I completely understand why some people don't like Chuck Klosterman. At first I didn't like him either. I thought Fargo Rock City was a pretentious piece of garbage that failed to show any respect for its content, instead devolving into a series of jabs and quirks in a poorly conceived effort to make its author seem hip. Despite my loathing, I took a second plunge and read his follow-up. Sex, Drugs, and Cocoa Puffs worked a little better, but Klosterman's trip of mixing pop culture and faux social commentary still felt like he was mocking you for liking the things that only he could appear cool liking.
At this point you'll agree I would be completely justified in never reading anything else by him. Maybe I just didn't "get it." Fair enough: we'll simply agree to disagree and go our separate ways.
But a funny thing happened. For some crazy reason (a streak of masochism, perhaps?) I picked up his third book, Killing Yourself to Live, a sort of Rolling Stone meets On the Road. And I liked it. There was a humbleness missing from his earlier work and the affection he held for the material was much more evident. And as much as I derided his earlier work, I was on my way to being a Klosterman fan. Which brings us to the improbable BOTM for August, Chuck Klosterman IV, a series of profiles and essays that have appeared in numerous magazines such as Spin and Esquire over the years. Collecting over ten years worth of material into a single volume might cause some serious disjointedness (and if that's not a real word, it is now - BAM!), but to his credit Klosterman makes it all flow naturally. Whether recounting a surreal ride with Bono or offering an opinion on the United State's overwhelming need to be liked, every piece makes for interesting reading. Great "chance" read, since I picked it up while waiting for my plane in Baton Rouge, LA.
Elsewhere in the month of August:
- Harry Potter and the Half Blood Prince/Harry Potter and the Deathly Hallows by JK Rowling - No real need to review these separately, since you can really say the same thing about every volume in the Harry Potter series. Either you like them or you don't, and either answer's fine. I re-read Book 6 (Half Blood Prince) as a primer to the final installment, and it was about as I remembered it. Not great, it pretty much serves to introduce everything that's needed to resolve the series in Book 7. And what about Deathly Hallows? Three complaints: it's waaaay too long (how many chapters do we need of Harry, Ron, and Hermoine walking around in the woods?), the deaths of some of the major characters are treated in a very off-hand, casual way with the exception of one (I'm trying to avoid spoilers), and the whole sub-plot of the "Deathly Hallows" feels tacked on. Still, at over 700 pages there was a lot to like, and I enjoyed the cheesy epilogue. If Rowling truly puts the adventures of Mr. Harry Potter down for good (hopefully), she did it with equal doses of grace and fun.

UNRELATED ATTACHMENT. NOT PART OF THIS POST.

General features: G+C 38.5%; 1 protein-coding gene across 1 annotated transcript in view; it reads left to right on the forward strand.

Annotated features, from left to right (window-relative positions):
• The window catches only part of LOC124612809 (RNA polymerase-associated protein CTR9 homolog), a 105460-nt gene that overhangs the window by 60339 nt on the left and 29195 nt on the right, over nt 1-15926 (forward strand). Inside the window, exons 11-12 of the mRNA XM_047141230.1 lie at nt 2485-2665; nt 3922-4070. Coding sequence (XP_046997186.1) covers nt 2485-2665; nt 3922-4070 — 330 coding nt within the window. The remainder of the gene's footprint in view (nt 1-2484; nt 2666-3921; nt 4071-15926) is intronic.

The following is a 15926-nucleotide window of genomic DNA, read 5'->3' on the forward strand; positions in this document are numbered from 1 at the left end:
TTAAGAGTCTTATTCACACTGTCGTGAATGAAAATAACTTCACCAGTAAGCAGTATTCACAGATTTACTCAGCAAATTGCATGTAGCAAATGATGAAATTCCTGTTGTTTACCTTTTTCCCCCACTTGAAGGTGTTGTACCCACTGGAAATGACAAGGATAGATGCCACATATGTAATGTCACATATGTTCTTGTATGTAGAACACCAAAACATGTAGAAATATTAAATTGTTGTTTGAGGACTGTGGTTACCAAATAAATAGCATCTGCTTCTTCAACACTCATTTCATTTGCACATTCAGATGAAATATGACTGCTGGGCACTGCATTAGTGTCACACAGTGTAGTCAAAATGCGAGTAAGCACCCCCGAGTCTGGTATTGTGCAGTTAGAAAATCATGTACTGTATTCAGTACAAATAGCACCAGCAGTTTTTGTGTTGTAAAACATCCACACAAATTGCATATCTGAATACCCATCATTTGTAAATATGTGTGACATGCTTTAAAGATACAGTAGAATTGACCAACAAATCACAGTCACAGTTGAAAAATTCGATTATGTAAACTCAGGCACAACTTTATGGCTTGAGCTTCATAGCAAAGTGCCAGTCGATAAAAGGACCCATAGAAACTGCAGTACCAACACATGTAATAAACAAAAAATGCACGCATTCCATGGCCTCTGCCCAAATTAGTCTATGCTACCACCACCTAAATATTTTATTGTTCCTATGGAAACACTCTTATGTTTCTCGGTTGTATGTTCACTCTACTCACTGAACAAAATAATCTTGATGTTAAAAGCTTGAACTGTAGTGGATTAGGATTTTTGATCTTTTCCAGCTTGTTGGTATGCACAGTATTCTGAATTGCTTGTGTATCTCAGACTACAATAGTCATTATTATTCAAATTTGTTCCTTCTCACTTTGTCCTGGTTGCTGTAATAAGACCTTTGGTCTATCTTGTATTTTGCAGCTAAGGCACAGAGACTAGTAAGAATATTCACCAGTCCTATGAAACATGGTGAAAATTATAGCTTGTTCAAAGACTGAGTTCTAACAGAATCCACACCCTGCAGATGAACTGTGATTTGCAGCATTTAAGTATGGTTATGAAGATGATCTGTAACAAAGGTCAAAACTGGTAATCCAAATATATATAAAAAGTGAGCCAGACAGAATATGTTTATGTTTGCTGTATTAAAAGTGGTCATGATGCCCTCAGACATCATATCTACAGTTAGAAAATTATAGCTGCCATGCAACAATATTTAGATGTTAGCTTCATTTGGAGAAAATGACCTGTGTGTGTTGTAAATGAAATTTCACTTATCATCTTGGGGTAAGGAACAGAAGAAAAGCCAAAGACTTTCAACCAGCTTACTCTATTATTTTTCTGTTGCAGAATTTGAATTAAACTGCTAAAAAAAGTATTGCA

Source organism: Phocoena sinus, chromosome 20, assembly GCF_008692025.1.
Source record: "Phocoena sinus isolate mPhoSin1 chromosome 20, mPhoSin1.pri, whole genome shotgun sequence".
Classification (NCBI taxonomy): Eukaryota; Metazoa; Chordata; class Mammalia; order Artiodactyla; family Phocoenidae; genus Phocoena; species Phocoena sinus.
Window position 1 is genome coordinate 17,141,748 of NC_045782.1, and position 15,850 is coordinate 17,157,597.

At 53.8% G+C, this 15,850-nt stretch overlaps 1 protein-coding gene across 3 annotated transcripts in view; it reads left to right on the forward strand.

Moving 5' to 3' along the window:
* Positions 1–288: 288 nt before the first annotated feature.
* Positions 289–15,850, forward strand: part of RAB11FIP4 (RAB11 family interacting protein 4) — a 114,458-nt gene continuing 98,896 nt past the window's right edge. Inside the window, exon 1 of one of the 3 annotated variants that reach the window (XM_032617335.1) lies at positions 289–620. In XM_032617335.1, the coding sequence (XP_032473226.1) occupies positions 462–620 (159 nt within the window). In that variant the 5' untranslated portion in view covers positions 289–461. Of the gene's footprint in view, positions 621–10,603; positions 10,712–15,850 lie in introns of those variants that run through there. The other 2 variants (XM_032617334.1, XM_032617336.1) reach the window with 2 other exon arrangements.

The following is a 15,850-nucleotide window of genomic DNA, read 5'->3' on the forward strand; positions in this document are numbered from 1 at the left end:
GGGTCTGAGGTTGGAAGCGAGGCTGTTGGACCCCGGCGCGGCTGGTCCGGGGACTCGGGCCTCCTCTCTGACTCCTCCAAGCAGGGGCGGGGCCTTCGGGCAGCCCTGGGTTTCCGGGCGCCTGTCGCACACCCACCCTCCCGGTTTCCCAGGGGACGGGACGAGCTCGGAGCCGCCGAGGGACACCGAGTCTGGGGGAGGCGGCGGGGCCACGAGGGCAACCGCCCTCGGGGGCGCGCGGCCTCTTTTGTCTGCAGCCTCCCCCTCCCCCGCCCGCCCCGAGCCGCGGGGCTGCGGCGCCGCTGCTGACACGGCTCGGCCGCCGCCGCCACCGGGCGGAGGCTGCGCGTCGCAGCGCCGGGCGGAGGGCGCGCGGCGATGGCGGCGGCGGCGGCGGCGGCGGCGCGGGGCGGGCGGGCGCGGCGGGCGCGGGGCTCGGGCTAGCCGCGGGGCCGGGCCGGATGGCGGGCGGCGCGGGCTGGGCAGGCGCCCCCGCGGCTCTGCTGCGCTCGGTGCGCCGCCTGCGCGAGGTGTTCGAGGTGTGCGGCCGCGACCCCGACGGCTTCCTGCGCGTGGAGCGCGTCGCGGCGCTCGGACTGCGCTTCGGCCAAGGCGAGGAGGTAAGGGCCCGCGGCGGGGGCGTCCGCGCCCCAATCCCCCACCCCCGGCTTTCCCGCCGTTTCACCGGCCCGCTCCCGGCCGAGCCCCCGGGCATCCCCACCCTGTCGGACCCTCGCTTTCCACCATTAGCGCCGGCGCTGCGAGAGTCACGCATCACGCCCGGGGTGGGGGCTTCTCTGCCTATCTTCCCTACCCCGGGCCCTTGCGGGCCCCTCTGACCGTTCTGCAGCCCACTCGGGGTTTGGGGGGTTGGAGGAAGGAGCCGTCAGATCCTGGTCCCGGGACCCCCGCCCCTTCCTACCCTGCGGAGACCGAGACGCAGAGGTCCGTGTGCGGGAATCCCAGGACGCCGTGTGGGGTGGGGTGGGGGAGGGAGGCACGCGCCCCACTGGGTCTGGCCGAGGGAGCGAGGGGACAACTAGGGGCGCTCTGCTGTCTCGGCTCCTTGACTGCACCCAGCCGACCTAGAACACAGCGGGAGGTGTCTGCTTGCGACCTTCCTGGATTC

- Night Watch by Sergei Lukyanenko - Before it was a Russian special effects extravaganza, it was the first book in an epic fantasy/SF trilogy by author Sergei Lukyanenko. Night Watch is actually divided into three parts - the movie takes it's basic plot from the fist story in the novel. All three parts focus on Anton, a mid-level magician/analyst for the Night Watch, the guardians of Light who watch over the uneasy truce between Light and Darkness. What makes Night Watch successful and different from your typical fantasy/SF work is the amount of bureaucracy Lukyanenko throws into the building of the plot. Licenses are issued, quotas need to be met, and there's in inordinate amount of paperwork involved in saving the world. This mix of the epic with the mundane is both refreshing and exciting. I'm looking forward to the next part of the series.
In between all the Harry Potter tons of comic books were read, including the final 4 trade books of Preacher, which now equals Sandman as my favorite comic ever, and The Surrogates, a kind of PKD future story that asks what the world would be like if the majority of its inhabitants interacted virtually via "surrogates" that walked the streets all day. An amazing concept that is investigated thoroughly in the trade, my only complaint is that it was tied into a truly mediocre murder mystery that had no mystery to it whatsoever.
And that's it. For September I'm switching gears a bit. After a few "lit" books (books found in the Literature section of your local Barnes and Noble or Borders) I decided to feed to beast with some comfort food, so the rest of the month is dealing primarily with books found in the SF section of your local bookstore.
Man, I almost forgot what holding a mass-market paperback felt like.